Of the 62 known moons of Saturn, Dione is only the fourth largest and yet one of the most intriguing. It was discovered by Giovanni Cassini in 1684, after whom the Cassini spacecraft that is currently in orbit around the Saturnian system was named.
Dione is largely made of rock and ice, with its surface strewn with impact craters ranging in size from just a few hundred metres across to others over 100 kilometres (62 miles) wide.
It is tidally locked to Saturn, so the same face always points towards the gas giant, though most of its craters are found on its trailing hemisphere relative to its orbital path. This has led scientists to speculate that past impact events have spun the moon 180 degrees. Dione is also bombarded with dust from Saturn’s rings, creating a fine icy powder.
Dione was first visited in 1980 by Voyager 1, which returned unusual images of its surface. Across its trailing hemisphere are wispy features that were at first thought to be remnants of ice volcanism. Observations by the Cassini spacecraft in 2004, however, revealed these features to be ice cliffs formed from tectonic activity. Some of these cliffs rise hundreds of metres high. The walls of the cliffs are bright due to water-ice being exposed.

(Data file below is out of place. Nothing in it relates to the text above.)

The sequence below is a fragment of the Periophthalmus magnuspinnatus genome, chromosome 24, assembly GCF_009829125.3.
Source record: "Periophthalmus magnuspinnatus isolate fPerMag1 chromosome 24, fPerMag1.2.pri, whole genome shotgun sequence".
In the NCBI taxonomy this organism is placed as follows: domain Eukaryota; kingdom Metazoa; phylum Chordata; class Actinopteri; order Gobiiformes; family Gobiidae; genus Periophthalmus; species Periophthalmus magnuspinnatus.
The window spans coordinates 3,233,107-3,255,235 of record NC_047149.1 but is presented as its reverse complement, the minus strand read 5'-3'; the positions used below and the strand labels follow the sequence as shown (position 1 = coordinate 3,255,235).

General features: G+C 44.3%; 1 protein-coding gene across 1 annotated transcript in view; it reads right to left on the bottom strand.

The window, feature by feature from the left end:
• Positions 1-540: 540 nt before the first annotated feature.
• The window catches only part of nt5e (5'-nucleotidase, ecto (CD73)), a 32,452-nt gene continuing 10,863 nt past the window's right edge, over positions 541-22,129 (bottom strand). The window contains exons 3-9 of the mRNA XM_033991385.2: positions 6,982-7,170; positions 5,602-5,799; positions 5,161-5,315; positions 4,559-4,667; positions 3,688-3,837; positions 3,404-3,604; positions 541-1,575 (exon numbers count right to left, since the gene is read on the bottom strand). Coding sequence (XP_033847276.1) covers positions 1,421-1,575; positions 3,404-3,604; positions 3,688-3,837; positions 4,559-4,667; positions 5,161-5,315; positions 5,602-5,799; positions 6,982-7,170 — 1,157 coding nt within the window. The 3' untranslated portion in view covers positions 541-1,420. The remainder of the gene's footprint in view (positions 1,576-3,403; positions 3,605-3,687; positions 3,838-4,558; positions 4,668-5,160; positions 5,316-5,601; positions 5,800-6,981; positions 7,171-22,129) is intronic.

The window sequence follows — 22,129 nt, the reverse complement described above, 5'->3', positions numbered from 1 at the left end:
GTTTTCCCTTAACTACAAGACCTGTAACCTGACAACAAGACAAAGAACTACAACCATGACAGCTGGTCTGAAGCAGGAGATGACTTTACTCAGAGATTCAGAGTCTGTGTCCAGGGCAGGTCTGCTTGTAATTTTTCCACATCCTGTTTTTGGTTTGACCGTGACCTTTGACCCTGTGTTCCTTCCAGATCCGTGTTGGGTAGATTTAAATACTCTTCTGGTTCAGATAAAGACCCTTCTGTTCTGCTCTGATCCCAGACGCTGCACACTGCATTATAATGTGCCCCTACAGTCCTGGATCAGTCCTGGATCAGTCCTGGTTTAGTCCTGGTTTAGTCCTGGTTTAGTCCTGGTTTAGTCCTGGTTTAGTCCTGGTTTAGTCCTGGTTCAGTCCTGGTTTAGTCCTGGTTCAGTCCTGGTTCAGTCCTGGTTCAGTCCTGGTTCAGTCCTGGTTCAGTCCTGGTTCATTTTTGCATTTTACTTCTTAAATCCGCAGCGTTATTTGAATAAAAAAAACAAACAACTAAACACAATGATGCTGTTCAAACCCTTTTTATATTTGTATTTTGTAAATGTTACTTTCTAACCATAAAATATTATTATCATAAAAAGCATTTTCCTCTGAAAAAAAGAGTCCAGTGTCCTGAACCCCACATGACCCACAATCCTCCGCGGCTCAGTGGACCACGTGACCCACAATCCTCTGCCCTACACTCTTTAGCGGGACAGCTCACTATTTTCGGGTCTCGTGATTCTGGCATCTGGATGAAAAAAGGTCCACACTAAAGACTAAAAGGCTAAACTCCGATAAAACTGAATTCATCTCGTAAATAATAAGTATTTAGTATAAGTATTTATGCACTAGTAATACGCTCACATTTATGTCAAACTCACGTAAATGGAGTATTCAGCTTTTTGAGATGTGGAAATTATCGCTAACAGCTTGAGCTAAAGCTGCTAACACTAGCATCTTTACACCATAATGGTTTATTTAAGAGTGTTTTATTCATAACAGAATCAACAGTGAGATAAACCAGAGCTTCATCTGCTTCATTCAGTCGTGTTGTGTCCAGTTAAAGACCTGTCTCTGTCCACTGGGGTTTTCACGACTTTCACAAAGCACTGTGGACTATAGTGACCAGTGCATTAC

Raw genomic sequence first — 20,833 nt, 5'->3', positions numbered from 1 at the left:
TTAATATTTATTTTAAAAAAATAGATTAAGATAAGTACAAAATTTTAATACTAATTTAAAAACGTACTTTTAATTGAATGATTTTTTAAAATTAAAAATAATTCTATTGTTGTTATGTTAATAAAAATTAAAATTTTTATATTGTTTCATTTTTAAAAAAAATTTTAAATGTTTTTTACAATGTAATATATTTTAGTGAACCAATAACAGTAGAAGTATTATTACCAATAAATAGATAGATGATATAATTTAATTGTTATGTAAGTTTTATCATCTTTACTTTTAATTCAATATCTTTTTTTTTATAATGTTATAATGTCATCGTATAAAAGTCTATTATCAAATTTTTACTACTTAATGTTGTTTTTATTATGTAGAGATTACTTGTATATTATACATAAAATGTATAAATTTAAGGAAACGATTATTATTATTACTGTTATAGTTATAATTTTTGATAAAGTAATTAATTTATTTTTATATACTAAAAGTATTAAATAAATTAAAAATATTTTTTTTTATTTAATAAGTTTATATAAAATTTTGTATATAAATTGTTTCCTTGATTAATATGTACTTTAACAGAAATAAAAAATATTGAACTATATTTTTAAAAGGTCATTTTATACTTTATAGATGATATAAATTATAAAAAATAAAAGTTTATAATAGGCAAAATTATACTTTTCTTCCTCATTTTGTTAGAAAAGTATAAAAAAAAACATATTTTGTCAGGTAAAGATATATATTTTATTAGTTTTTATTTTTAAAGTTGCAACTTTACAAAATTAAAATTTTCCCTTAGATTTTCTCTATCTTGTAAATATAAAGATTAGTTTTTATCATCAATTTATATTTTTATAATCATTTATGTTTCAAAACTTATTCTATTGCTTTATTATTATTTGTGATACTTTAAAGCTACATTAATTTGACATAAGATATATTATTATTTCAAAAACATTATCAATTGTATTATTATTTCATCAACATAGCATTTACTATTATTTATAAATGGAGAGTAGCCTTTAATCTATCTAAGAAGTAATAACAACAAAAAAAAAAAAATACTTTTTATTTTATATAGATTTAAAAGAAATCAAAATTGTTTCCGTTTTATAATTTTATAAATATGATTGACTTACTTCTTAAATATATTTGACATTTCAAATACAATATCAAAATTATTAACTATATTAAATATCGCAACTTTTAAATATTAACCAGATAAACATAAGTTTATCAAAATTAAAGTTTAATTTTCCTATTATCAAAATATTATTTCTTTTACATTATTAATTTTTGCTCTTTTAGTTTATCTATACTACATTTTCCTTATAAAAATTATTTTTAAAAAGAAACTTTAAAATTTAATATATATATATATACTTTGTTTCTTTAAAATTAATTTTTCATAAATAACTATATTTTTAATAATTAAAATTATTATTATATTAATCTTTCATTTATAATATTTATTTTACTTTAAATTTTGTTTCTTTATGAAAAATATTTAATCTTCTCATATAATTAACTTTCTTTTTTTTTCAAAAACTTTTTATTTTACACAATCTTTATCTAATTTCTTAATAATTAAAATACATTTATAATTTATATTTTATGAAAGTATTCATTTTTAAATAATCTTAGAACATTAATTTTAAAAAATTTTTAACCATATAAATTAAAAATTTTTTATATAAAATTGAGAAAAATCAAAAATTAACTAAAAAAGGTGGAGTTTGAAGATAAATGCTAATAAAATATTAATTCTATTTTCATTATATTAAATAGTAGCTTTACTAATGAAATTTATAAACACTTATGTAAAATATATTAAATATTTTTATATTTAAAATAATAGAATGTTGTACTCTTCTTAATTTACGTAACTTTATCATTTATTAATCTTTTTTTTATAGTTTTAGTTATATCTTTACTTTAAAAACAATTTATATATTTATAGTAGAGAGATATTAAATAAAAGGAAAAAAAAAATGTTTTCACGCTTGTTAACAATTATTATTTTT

While it may have once been geologically active, Dione bears little sign of any noticeable atmosphere save for a thin layer of molecular oxygen ions. This is referred to as an exosphere rather than a proper atmosphere. Regardless, it is the icy cliffs and cracks of this barren body that are of most interest, revealing some key information about how moons form.
Cassini – The Cassini spacecraft caught view of Dione on Christmas Eve in 2005 from a distance of 151,000km (94,000mi).
Chasms – Long chasms, some with icy walls stretching hundreds of metres high, scar the surface.
Rotation – An impact causing a crater just 35km (22mi) wide might have been enough to spin Dione.
Flat – Aside from chasms and craters Dione is relatively flat, suggesting its icy crust is quite weak.
Craters – Dione’s leading hemisphere is bombarded more regularly than the trailing hemisphere, forming craters.